Raoul Deal is one of my colleagues here at UWM and a terrific artist and human being. He works a lot with the local communities in Milwaukee and has a way of bringing people together to create wonderful works of art that represent the social fabric of the various communities. He also happens to be humble, thoughtful, articulate and down to earth (a coupe of these attributes are rare in a University art department it seems).
Today Raoul and I took a one of his drawings and brought it into Rhino so we could get it ready to cut on the CNC router. I've been wanting to do something a bit more involved in terms of combining printmaking with the Digital Craft Research Lab capabilities and this was the perfect thing bring those two things together. We did some tests to see how engraving operations versus profile operations looked and made adjustments accordingly. Raoul had a mock-up print of what we were shooting for in terms of positive and negative, so this allowed me to select inside or outside profiles to create the necessary g-code. I ran another test on a full size piece of wood and then we were ready to do the real thing.
Raoul had already begun work on the piece that we were going to add the text to via CNC. I was a bit nervous about messing up his work, but he assured me that anything was "fixable"; something I happen to believe in metal, but not usually in wood. Anyway, we got the woodcut situated and aligned and put the CNC router to work. Several minutes later we were able to pull the woodcut off the table. The completed text turned out great and there are only a few places that Raoul and his assitants will have to patch. This kind of detail work would be difficult in this size of print, so this is exciting. Raoul still has a lot of work ahead to "clear" out the rest of the wood, but the combination of the hand and the digital should prove to be very interesting.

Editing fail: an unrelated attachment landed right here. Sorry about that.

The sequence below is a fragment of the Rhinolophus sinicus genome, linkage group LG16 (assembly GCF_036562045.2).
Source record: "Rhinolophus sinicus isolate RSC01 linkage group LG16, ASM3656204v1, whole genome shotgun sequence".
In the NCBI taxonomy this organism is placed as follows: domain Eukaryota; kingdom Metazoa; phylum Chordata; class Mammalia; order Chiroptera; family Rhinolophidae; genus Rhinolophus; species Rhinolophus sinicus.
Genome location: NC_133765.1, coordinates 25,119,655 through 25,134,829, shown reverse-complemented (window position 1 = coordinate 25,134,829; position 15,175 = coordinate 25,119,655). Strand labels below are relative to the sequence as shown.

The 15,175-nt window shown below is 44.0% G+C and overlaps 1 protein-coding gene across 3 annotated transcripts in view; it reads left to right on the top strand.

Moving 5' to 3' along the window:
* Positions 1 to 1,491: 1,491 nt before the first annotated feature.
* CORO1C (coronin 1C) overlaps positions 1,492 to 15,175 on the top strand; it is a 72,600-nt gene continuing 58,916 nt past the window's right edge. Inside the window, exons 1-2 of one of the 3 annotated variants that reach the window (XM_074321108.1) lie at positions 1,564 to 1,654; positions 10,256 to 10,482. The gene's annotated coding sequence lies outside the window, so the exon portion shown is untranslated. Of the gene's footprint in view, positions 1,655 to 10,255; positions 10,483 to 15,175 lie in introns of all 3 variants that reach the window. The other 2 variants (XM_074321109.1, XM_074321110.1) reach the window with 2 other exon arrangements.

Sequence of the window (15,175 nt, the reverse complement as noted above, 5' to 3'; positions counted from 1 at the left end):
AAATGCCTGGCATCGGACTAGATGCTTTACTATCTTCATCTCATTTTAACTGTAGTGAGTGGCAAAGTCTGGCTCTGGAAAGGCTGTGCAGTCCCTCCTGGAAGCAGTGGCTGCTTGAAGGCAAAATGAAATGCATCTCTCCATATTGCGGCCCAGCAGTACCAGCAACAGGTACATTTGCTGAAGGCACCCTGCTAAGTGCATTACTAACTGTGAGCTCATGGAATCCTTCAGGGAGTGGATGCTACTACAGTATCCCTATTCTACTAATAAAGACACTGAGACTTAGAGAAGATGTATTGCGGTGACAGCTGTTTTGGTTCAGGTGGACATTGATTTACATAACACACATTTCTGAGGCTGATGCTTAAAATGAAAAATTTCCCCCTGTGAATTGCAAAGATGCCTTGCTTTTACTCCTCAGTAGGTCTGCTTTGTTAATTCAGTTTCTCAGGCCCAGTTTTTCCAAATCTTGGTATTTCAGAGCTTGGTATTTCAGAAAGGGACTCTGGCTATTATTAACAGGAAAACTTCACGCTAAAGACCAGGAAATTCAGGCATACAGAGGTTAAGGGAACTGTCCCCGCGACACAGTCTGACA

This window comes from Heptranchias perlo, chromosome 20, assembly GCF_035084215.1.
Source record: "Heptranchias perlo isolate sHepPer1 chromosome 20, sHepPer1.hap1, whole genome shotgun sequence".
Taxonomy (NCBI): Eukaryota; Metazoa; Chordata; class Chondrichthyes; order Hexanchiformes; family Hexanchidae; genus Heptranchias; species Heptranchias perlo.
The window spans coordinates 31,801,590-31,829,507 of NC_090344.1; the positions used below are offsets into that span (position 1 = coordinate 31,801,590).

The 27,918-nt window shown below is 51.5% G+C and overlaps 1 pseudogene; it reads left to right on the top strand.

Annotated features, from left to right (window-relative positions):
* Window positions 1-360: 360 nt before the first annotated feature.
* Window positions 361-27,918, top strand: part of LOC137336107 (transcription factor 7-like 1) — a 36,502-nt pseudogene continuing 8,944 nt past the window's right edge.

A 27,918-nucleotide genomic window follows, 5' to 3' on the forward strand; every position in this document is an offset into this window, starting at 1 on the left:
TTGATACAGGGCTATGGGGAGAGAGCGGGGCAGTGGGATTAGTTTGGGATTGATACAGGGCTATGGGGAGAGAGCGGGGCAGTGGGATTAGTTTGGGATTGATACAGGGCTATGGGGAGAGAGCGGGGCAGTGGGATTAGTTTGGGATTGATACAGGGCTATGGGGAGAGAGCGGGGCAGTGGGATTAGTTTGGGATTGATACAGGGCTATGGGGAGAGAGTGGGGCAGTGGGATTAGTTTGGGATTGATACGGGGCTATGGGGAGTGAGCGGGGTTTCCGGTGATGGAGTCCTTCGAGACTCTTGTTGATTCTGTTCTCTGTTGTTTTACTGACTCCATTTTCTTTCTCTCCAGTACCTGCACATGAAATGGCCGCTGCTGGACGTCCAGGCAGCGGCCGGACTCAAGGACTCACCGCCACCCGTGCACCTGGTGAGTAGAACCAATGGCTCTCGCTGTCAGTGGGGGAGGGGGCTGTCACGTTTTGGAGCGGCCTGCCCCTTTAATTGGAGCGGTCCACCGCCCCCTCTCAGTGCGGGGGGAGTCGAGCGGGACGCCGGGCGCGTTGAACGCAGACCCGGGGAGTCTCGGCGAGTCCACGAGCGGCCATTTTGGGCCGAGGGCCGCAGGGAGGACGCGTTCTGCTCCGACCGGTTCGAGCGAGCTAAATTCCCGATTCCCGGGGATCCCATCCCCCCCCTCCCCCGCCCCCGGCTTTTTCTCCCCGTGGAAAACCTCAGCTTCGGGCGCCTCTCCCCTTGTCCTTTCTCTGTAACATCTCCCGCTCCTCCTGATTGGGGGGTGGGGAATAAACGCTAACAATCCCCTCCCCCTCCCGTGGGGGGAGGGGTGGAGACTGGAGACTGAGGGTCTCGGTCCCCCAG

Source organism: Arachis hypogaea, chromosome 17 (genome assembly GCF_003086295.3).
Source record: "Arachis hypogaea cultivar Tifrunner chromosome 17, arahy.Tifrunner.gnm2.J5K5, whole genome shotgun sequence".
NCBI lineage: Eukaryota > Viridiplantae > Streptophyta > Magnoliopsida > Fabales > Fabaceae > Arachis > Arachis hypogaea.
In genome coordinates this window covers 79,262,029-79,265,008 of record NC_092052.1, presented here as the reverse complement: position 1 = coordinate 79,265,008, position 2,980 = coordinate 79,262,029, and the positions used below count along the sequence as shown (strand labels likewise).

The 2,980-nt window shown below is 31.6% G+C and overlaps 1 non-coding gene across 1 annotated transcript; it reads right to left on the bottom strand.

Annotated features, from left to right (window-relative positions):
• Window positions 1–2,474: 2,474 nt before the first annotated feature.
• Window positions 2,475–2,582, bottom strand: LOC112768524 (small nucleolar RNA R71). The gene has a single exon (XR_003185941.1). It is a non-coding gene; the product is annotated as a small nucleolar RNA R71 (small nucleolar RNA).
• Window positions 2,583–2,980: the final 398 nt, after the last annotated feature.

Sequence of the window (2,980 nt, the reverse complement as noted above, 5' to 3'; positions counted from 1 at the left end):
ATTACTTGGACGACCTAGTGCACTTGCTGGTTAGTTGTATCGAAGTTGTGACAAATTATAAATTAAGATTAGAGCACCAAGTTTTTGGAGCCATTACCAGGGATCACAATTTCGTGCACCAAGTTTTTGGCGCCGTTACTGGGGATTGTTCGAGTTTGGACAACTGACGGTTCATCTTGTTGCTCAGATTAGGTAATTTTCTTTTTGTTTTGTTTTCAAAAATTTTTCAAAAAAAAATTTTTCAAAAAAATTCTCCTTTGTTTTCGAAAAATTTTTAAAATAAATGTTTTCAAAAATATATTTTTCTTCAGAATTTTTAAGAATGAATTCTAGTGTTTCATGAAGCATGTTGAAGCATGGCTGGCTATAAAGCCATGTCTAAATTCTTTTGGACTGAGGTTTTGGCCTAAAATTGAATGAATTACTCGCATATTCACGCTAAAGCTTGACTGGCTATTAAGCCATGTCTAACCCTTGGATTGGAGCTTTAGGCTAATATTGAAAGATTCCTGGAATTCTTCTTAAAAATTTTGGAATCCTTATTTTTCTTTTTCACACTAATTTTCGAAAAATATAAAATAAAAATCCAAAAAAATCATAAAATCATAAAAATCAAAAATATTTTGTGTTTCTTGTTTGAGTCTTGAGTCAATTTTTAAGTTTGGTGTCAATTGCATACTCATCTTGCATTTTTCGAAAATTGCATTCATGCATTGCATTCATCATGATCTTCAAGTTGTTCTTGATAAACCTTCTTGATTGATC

It's also cool to note that Raoul's lettering was hand drawn and scanned so it was interesting to see the router trace the marks of Raoul's hand in the section that was continuous line. Stay tuned for more woodcuts and an exhibition of Raoul's work in the near future.